Marvel crossover pits Kingpin against Luke Cage in New York mayor election

When huge comics crossover occasions occur, the heroes frequently need to show up with a shrewd strategy to conserve the day. Generally, that strategy includes punching, or magic, or hopping through measurements, or at least a one-of-a-kind science gadget. So in Devil’s Reign, the Marvel crossover presently drawing out of Daredevil from Chip Zdarsky and Marco Checchetto, the strategy is truly strange.

The Kingpin’s dastardly evil scheme in Devil’s Reign is a tried and true one: Use his power as an elected representative to criminalize any superheroes he doesn’t like. And so far his mandates have the support of New Yorkers, so removing a duly elected mayor by force of superpowers is a no-go. But after a recording of Luke Cage speaking out against Fisk goes viral, well …

Our heroes have a cunning strategy to run Luke Cage as an opposing candidate against incumbent Wilson Fisk in the upcoming election for mayor of New York City.

What else is happening in the pages of our favorite comics? We’ll tell you. Welcome to Monday Funnies, Polygon’s weekly list of the books that our comics editor enjoyed this past week. It’s part society pages of superhero lives, part reading recommendations, part “look at this cool art.” There may be some spoilers. There may not be enough context. But there will be great comics. (And if you missed the last edition, read this.)


Luke Cage, Captain America/Steve Rogers, and Daredevil/Matt Murdock gently explain to Tony Stack that Luke makes a more electable candidate for mayor of New York City than he does in Devil’s Reign #2 (2021).

Image: Chip Zdarsky, Marco Checchetto/Marvel Comics

I think the coolest thing about this is that the group of characters discussion the plan have pretty much exactly the right civilian expertise to get this done. Luke has the public persona and charism, Daredevil is a lawyer, Iron Man has the bankroll, and Captain America the celebrity endorsement.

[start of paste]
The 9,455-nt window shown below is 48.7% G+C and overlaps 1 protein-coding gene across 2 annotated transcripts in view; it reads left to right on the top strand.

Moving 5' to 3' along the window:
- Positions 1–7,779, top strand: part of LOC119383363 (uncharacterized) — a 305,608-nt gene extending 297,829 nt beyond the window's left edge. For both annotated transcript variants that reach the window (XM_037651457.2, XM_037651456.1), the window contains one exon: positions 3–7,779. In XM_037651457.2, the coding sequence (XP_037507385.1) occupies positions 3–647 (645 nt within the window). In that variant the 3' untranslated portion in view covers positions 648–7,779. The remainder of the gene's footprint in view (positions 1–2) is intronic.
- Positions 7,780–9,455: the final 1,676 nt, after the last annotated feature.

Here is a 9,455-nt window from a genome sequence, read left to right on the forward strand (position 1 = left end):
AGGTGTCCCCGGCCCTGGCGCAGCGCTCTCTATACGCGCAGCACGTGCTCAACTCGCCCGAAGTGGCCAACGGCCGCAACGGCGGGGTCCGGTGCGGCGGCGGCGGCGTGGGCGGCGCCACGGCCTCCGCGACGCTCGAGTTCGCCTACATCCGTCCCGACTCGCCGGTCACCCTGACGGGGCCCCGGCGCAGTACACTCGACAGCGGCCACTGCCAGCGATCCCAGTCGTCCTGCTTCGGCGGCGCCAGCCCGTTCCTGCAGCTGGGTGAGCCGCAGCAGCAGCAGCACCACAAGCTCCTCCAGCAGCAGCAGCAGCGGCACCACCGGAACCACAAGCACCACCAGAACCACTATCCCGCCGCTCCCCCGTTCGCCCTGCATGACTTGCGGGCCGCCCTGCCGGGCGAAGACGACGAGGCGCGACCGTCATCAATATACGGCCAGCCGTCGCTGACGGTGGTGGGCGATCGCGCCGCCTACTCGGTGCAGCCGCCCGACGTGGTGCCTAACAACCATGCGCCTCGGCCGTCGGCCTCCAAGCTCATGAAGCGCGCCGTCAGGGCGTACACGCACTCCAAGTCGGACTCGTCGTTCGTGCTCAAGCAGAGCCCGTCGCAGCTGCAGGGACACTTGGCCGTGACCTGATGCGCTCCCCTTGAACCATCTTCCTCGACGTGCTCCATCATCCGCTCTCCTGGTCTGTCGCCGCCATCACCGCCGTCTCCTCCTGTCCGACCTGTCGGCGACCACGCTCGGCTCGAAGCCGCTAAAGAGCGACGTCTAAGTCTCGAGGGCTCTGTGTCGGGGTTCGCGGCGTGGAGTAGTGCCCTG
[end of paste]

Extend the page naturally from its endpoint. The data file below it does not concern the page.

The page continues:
Huntress reels from a vision of a woman from the perspective of her attacker, and then dashes off to save her in Dectective Comics #1046 (2021).

Image: Mariko Tamaki, Dan Mora/DC Comics

I find myself more interested in Mariko Tamaki’s Detective Comics than just about anything else in the core Batman stable these days. Now that she’s winding up for the big swing of a 12-part weekly series, the web of supporting characters she’s been weaving is coming clear. In the case of Helena Bertinelli/The Huntress, this whole “having real-time visions from behind the eyes of killers as they assault their victims somewhere in Gotham” is a recent addition to the character, but fun, chilling, and fitting. I hope it sticks around.

Kang the Conqueror views a kaleidoscope of images hinting at upcoming events in Marvel Comics in Timeless #1 (2021).

Image: Jed MacKay, Kev Walker, Greg Land, Jay Leisten, Mark Bagley, Andrew Hennessy/Marvel Comics

The final page reveal of Timeless was that Marvel will be doing its own continuation of influential work created by Alan Moore in the 1980s, but the issue offered this double page spread of hints at upcoming plotlines. Let’s see … left to right, that looks like a new Young Avengers, Ben Reilly/Spider-Man moving to Hollywood, something about the new Thunderbolts, the new Punisher series, stuff about the moon and the future is probably something to do with the X-Men, we should be worried about Bucky killing Captain America, women will step into the roles of Spider-Man (probably Mary Jane) and Black Panther, and commenters can feel free to tell me who the “new god” and the “heart once thought lost” are in reference to.

Black Adam and Superman banter about the stolen Fortress of Solitude in Justice League #70 (2021). “I thought your fortress was in the Arctic.” “I moved it.” “If this happened to me, I’d be very upset.” “Adam ... I promise you, I am very upset.”

Image: Brian Michael Bendis, Phil Hester/DC Comics

I’m a little sleepy on Brian Michael Bendis’ Justice League, but I admit that this week’s issue, the first in its arc, truly charmed me. It’s a heist story about the Royal Flush Gang (of all people) stealing the Fortress of Solitude.

“Even if we had won today,” says a bruised and shirtless Superman, “it would have been up to the Warzoons to free themselves in the end [...] We’re going to help them take their freedom,” in Action Comics #1038 (2021).

Image: Phillip Kennedy Johnson, Miguel Mendonça/DC Comics

People say that the perennial problem with Superman is finding him a challenge he can’t just punch his way out of — in reality, comics writers do this all the time. However I appreciate Phillip Kennedy Johnson’s own twist on it in his Warworld arc. Superman can’t liberate a individuals who have actually been controlled into seeing their chains as strength by bonking their leader on the head. He’ll need to depend on his most ordinary ability rather: being a force of motivation.

Jobber Wiki author Frank Long contributed to this report.